It was yet another space where senior communication studies major Alicia Chavis, who uses a wheelchair, couldn't park. The permit swinging on the rearview mirror of the car Chavis was riding in was the wrong color, a state-issued blue instead of the University-issued orange that would allow her to park in the space.
The challenge of finding a valid parking space is one of many potential transportation difficulties facing disabled students and faculty at UNC. With the state's budget woes and campus construction, services and privileges that disabled students need to get around campus have taken a hit.
One of the first transportation inconveniences disabled students face is finding a place to park. Of the 637 handicapped spaces on campus, 258 are set aside as public disability spaces, where the state-issued handicapped parking permit with the blue wheelchair figure is valid. The other 379 spaces are UNC disability spaces, reserved for students and faculty with the proper University-issued permits for the parking lot or zone.
According to the Department of Public Safety's disability parking information Web site, only vehicles displaying the proper UNC disability permit are allowed to park in campus disabled spaces. Likewise, an ordinance regulating campus parking limits public disability spaces to disabled campus visitors. University permit holders aren't allowed to park in public spaces to "ensure that these spaces are available to campus visitors."
But those regulations put Chavis and her friends and family, who come by campus to take her places, in a bind. "Parking is a problem," Chavis said. "People come to take me from point A to point B, but they have nowhere to park."
Officials at DPS say they do all they can to accommodate students, but limited space on campus affects what they are able to provide. "Disability parking is like regular spaces are on campus," said Felix Stevens, parking registration manager for DPS. "We could always use more."
Stevens said the department tries to work with other services on campus to ensure that students have necessary transportation. He said DPS gives disabled students a permit for one of the spaces at a remote lot, like the Smith Center, then relies on another service like the Point-2-Point to transport them to their destination.
For many disabled students on campus, the P2P is the most efficient way to travel. The disabled P2P service is "on demand," meaning that 24 hours a day a van is set to be dispatched to pick up any student properly registered to use the service.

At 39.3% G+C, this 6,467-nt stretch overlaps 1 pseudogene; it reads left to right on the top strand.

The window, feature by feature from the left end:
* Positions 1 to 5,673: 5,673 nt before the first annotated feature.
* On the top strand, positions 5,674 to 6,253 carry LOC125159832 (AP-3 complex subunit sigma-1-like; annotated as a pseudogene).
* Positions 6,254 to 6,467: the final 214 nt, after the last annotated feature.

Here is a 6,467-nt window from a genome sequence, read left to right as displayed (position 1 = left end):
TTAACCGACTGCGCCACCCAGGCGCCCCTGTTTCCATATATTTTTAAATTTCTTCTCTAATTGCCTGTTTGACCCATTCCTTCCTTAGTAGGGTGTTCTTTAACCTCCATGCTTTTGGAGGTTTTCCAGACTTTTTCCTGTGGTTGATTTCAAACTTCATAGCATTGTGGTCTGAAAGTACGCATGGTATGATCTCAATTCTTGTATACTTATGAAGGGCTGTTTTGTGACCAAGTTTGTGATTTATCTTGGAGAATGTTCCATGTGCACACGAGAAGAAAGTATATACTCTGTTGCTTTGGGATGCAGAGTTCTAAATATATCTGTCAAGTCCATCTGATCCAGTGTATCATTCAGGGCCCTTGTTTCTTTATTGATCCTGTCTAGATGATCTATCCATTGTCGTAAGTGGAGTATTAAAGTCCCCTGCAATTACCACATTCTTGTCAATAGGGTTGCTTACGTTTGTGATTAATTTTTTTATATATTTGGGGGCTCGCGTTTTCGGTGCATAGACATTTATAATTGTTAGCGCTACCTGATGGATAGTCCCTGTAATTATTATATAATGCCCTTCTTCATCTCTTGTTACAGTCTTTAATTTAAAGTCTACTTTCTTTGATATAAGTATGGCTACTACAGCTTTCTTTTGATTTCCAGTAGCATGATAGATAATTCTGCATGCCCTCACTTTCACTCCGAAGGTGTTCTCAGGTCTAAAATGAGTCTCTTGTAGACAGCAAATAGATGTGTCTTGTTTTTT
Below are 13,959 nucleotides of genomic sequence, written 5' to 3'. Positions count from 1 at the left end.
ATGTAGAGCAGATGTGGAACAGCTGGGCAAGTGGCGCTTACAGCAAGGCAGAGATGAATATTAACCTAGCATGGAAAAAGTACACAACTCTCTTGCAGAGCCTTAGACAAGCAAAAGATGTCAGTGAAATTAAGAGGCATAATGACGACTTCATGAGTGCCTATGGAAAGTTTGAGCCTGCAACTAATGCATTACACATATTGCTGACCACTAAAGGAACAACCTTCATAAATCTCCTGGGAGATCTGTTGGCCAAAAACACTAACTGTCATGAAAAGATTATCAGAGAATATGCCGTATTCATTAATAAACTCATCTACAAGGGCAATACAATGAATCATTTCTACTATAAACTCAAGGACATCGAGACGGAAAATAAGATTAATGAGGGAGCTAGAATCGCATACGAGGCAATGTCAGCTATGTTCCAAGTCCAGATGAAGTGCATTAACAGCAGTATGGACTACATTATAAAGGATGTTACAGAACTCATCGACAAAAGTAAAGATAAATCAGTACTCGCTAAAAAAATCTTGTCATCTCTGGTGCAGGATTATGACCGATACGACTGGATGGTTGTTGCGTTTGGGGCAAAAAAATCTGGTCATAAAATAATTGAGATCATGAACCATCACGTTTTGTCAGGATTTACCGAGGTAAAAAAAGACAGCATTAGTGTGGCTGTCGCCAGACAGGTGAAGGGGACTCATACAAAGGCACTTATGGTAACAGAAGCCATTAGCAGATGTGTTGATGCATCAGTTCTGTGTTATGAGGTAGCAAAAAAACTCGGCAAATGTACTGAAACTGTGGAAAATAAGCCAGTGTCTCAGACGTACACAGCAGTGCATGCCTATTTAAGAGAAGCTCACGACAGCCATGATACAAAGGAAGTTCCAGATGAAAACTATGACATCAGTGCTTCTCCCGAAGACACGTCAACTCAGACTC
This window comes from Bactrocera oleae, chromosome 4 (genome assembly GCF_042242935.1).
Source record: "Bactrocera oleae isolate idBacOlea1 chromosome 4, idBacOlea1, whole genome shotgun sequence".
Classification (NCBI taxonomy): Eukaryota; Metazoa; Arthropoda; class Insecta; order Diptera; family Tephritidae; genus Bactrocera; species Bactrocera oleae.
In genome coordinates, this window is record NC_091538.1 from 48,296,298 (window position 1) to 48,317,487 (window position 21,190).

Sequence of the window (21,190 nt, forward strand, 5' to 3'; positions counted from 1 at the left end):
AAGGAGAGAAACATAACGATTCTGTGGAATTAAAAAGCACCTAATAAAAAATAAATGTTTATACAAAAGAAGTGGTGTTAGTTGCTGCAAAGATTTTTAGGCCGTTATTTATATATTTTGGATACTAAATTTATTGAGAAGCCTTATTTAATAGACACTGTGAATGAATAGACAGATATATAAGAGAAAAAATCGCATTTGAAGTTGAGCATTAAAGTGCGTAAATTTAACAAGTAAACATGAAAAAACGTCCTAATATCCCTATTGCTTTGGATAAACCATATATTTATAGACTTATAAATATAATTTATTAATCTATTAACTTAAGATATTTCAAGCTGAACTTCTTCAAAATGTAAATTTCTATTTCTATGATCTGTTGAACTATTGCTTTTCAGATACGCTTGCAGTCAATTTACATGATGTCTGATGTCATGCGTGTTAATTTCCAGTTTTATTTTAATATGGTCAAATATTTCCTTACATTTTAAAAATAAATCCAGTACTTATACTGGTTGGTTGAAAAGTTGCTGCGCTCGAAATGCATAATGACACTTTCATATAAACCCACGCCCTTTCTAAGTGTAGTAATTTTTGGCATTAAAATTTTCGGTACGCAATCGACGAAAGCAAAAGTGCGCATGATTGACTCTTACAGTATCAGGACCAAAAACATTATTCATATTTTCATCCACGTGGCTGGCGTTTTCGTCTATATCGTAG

For Rebecca Williford, a junior political science and religious studies major who uses a battery-powered scooter, the P2P direct service has met her transportation needs. "I never really need to use the buses because the P2P is `on demand,'" she said. She has used the service since she was told about it her freshman year.
But disabled students might have to wait when they call the P2P. Because of budget cuts from the legislature, the service is running on a shoestring budget.
"The budget cutbacks have hurt us severely," said Brian Ambrose, manager of P2P.
"We have the bare minimum of people we need to operate," he said, mentioning that only one of the 10 drivers he employs can schedule to take off per day.
"Our schedule leaves no room for error," he said.
The P2P usually has three drivers working at any given time during the day and averages 300 calls and rides given per month, Ambrose said.
But even with the number of drivers working every hour of the day, a wait could be inevitable.
"At this time we're giving the best service we can," he said. "I can give you any service if you give me the money."
Disabled students have options to get around campus, but sometimes it's gaining access to buildings that causes problems. Some buildings on campus, like the Steele and South buildings, do not have elevators, leaving them unaccessible to students who use wheelchairs.
However, Chavis and Williford say that the Department of Disability Services makes a point to work with the students. "I have had some classes moved because the building they were in wasn't handicapped accessible," Chavis said.
"I'll call my adviser from the basement of Steele Building, and he'll meet me. But if I wanted to go to his office, I couldn't."
Some of the same difficulties arise during Chavis' classes. While she has access to her classroom buildings, she might not get a good seat. "The steps in Greenlaw 101 are a problem," she said. "I always have to sit in the back of the class. I can't get to the front because of the stairs. Even if I wanted to sit in the front, I couldn't."
The University Editor can be reached at firstname.lastname@example.org.
To get the day's news and headlines in your inbox each morning, sign up for our email newsletters.